If you ever used Microsoft Word Automation in one of your projects, you will know how complex the manipulation of a document can be. Word Automation is a technology that can be used to manipulate Word documents in .NET applications by using the client executable of MS Word.

Documents can be manipulated using a hard to use API called the Word Object Model. In case you are using the Office Open XML SDK to manipulate DOCX files, similar knowledge about the actual document is required in order to properly change or build a document.

In order to do simple tasks such as adding a paragraph to a document, the following code is required:

Word.Application wordApp = new Word.Application();
wordApp.Visible = true;
Word.Document doc = wordApp.Documents.Add();
Word.Range range = doc.Content;
Word.Paragraph paragraph = range.Paragraphs.Add();
paragraph.Range.Text = "Hello World!";

In comparison to those tree-based models, the TX Text Control API is much better structured, easy to learn and more understandable without any document format specific knowledge.

Referring to the above sample, this task can be easily achieved using the TX Text Control API:

TXTextControl.ServerTextControl doc = new TXTextControl.ServerTextControl();
doc.Selection.Text = "Hello World!";

You can see the difference quite easily: While you need extensive knowlegde about the document structure when using MS Word Automation, you simply use the Selection object in TX Text Control.

In TX Text Control, collections are available for all elements such as tables, images, pages, paragraphs or sections. Let's say you want to insert an image on every page without using headers and footers:

foreach (Page page in textControl1.GetPages())
    TXTextControl.Image img = new TXTextControl.Image();
    img.FileName = "tx_text_control_logo.png";

        new Point(100, 100),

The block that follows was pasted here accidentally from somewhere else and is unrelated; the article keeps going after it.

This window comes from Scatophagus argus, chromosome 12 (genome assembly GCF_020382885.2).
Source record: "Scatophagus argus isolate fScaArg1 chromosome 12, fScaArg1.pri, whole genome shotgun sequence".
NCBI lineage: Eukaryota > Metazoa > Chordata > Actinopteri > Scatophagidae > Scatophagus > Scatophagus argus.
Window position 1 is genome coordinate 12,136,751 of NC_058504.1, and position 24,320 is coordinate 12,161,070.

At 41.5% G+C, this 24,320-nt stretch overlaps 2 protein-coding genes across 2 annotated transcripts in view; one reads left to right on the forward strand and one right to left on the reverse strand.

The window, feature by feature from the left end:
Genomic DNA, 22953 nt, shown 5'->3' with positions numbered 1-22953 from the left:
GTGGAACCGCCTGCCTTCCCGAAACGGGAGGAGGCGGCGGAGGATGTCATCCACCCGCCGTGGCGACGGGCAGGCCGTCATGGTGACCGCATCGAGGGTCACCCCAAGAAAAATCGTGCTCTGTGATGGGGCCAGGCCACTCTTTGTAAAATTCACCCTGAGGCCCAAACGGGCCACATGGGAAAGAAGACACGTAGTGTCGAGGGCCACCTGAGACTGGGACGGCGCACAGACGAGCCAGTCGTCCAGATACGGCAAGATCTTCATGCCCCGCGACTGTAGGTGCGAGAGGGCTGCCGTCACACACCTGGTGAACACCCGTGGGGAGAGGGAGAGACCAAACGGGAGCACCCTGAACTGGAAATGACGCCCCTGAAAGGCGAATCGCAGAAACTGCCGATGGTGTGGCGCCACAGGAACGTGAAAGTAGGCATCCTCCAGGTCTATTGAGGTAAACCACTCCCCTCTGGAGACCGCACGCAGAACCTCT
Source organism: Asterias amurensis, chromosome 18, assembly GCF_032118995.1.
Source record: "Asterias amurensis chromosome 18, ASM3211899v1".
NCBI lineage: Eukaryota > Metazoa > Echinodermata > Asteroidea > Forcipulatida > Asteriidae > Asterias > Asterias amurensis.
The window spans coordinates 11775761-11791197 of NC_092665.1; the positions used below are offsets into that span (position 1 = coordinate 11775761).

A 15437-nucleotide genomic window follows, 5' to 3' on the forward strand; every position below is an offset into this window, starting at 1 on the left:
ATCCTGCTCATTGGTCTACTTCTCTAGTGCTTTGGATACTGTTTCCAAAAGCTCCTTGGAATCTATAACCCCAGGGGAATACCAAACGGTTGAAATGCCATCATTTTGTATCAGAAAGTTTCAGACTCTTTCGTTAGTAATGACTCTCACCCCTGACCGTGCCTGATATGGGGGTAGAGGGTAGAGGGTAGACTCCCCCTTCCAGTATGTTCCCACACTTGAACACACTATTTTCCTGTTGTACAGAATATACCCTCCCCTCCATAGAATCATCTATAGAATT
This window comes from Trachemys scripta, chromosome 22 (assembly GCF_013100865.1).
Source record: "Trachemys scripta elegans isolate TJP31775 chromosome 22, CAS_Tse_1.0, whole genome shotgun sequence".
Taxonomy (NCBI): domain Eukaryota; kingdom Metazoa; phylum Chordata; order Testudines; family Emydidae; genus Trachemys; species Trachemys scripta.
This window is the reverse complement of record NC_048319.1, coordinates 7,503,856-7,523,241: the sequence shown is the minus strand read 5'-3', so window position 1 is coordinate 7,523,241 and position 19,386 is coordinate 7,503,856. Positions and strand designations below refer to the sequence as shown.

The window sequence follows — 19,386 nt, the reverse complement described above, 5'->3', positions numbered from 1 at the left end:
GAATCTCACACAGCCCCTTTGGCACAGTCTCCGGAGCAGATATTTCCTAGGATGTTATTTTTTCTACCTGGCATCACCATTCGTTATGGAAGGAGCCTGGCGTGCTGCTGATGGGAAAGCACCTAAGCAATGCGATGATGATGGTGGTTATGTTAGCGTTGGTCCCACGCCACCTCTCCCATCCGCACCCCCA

You can easily loop through the collection of pages in order to add a new image to each page. You don't need to use enumerators, but you have access to very easy-to-use collections.

In order to add text at a specific character location, the Selection object can be utilized. You simply create a new Selection object with a start index. In the next scenario, a new formatted text should be inserted at a specific character location:

TXTextControl.Selection sel = new Selection();
sel.Start = 5;

sel.Bold = true;
sel.Text = "New Text";

textControl1.Selection = sel;

There are other collections on top of this concept that can be used to get a specific start index for the Selection. Consider the following situation: You want to insert a new text at the beginning of page 5. The Page object returns the start index through the Start property which then can be used with the Start property of the Selection. The Selection.Start property is 0-based (input position) while the character positions are all 1-based - therefore, 1 must be subtracted from the return value. The following code inserts new text on page 5:

TXTextControl.Selection sel = new Selection();
sel.Start = textControl1.GetPages()[5].Start - 1;
sel.Text = "New Text on Page 5";

textControl1.Selection = sel;

Conclusion: TX Text Control offers a very easy-to-learn API to create and manipulate documents in a very fast and efficient way. Powerful collections and objects can be used instead of complex tree-based object models.

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